'Hey, wait! I'm selling you as a pair!' cried his mother. 'Come back here unless you can convince your sister to forgo her dinner as well! Give me that dinner!' she said, turning to Hilfa and snatching the plate from her hand.

Hilfa shrugged and headed out to join Snook. Picking a direction ('North! That's where polar bears live.'), they set out on their way. 'With luck, we'll meet a travelling companion.'


The captain of the guard stood nervously before Lord Vortin, royal head of military matters in Tanenbaum Region. 'Really, sir, we're quite sure the guy we let go had nothing at all to do with anything. There was no reason to suspect him.'

'He was there at the scene of the crime, was he not? He was with the two men you arrested. And yet did you even question him?'

'Well, no, sir. There was no reason to. He was a nice polite fellow. Didn't say a word the whole time. Why, he was so oddly polite it was almost as if he were one of those dreadful Pesce, with their formality and politeness. Wasteful, I call it. Waste of time, all around. They're the same way with fish, you know, sir? They don't eat them. They keep them in big tanks. Yes, this guy was just the sort of guy who could be our worst enemy, only, he wasn't, you know?'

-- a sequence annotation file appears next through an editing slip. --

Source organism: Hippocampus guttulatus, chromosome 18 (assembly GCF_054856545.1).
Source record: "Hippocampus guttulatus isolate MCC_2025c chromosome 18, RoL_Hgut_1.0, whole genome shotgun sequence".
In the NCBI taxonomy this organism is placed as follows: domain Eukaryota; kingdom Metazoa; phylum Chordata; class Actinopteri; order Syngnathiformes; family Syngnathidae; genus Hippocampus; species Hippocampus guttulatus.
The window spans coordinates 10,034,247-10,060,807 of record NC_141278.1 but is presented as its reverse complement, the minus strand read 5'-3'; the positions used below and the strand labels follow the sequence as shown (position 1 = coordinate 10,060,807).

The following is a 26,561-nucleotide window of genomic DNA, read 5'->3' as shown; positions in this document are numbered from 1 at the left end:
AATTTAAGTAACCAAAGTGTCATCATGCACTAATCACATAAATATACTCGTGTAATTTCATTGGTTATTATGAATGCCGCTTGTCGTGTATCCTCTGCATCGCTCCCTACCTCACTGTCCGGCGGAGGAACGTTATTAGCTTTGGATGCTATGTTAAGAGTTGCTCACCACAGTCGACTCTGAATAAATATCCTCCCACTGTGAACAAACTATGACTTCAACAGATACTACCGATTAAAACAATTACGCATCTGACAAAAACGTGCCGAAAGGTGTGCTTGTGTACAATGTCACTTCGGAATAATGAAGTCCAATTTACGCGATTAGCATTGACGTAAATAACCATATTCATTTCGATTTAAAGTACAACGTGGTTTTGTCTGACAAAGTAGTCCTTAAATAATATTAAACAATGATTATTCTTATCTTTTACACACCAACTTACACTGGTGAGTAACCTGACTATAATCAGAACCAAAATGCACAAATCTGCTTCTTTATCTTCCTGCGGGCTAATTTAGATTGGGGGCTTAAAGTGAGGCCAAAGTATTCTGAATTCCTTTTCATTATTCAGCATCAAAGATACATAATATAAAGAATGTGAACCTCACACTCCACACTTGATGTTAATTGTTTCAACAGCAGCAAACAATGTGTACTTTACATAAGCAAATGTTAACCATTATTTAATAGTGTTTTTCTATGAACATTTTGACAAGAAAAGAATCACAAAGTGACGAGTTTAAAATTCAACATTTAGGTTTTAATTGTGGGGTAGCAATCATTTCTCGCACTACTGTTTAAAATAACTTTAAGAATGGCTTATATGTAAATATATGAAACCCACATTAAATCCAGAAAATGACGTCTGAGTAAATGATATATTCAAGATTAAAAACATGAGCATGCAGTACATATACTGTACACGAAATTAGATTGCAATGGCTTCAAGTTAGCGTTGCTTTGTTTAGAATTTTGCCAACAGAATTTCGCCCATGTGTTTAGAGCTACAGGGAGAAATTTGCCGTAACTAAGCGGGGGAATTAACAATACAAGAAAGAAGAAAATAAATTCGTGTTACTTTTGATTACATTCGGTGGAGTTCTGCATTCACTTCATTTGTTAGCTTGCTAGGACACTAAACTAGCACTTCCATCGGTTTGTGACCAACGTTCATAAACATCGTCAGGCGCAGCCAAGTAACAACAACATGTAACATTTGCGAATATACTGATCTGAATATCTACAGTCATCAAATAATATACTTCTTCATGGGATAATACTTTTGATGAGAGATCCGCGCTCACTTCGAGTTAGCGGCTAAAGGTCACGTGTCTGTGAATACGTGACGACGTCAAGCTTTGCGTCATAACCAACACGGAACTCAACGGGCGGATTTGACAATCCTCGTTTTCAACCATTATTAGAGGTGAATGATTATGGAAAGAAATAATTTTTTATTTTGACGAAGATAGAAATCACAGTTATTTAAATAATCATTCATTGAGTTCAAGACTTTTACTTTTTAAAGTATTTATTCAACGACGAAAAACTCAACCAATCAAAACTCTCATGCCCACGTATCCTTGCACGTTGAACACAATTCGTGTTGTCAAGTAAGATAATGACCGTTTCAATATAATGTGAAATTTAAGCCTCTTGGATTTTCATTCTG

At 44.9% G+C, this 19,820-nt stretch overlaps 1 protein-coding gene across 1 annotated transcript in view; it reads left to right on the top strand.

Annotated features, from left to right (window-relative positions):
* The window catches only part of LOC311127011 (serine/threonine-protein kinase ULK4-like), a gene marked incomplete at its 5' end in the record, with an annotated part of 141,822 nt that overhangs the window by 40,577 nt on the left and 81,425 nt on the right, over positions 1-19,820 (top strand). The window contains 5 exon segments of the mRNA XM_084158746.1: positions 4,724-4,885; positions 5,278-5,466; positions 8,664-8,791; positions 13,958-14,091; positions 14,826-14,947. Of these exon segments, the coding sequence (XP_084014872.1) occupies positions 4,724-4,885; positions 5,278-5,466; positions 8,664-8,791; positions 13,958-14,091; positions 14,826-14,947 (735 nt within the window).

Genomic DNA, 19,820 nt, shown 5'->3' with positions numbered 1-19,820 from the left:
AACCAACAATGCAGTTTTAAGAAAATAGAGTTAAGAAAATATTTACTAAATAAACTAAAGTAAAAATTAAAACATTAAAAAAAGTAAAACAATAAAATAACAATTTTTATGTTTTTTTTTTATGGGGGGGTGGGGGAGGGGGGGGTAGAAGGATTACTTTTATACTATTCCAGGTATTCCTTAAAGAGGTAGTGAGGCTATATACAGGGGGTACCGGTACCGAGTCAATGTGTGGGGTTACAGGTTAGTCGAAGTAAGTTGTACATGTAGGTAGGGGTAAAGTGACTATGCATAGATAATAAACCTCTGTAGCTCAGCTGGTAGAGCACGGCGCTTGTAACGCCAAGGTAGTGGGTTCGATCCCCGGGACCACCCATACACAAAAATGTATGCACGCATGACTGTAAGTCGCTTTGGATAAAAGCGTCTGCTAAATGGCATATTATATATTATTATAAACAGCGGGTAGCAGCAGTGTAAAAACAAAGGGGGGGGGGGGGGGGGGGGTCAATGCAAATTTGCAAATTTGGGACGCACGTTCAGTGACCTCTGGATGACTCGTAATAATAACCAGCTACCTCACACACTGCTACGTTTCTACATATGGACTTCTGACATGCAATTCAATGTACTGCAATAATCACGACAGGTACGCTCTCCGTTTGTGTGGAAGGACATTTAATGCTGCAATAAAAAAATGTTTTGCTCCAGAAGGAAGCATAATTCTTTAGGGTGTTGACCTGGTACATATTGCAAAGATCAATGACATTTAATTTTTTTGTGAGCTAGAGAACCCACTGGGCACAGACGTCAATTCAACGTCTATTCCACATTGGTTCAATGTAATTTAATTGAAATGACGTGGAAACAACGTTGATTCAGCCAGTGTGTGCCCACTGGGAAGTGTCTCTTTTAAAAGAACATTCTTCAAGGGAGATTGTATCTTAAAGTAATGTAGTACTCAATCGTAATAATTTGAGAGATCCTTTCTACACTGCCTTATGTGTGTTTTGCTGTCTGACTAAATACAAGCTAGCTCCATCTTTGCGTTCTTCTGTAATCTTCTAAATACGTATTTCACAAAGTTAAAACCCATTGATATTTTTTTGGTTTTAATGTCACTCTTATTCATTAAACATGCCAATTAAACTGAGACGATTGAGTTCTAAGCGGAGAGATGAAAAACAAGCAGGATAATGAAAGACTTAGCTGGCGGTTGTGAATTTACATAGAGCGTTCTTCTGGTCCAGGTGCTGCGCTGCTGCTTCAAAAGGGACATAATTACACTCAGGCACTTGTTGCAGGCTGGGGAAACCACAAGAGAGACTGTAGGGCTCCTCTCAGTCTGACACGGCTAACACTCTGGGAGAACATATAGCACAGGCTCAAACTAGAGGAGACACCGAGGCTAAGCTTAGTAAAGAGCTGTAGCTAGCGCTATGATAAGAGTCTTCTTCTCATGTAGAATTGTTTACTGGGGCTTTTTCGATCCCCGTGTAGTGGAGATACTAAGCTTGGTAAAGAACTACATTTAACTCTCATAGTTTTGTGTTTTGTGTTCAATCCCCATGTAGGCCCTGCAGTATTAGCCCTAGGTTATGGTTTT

'No, captain, I /don't/ know. And do you know why I don't know? Because you forgot to question him! What if he really was a Pesce! They're tricky little buggers. In fact, his politeness and ability to trick you make it ever the more likely. Being tricked by those bastards is completely understandable. That's what they live for.' Lord Vortin snarled, and then coughed.

'Oh, he absolutely wasn't, sir. He was a Tanenbaumian as the bes--wait: did you say "completely understandable"? You know, how that I think of it, his breath contained no hint of fish, his skin was well-tanned, and I believe--no, yes, I'm sure he bore the crest of the Pesce. Now that I think about it, it's perfectly obvious that he was one of them. I think he may have even mentioned it to us just before we sent him on his way. Yes, yes, that's definitely the case. So, no hard feelings about not questioning him, right? I mean, they are very tricky.' He looked up at Lord Vortin hopefully, who sighed heavily.

'You're not just saying that to get out of trouble, are you? He really was Pesce? He said as much?'

'Most assuredly, sir. I heard it with my own ears.'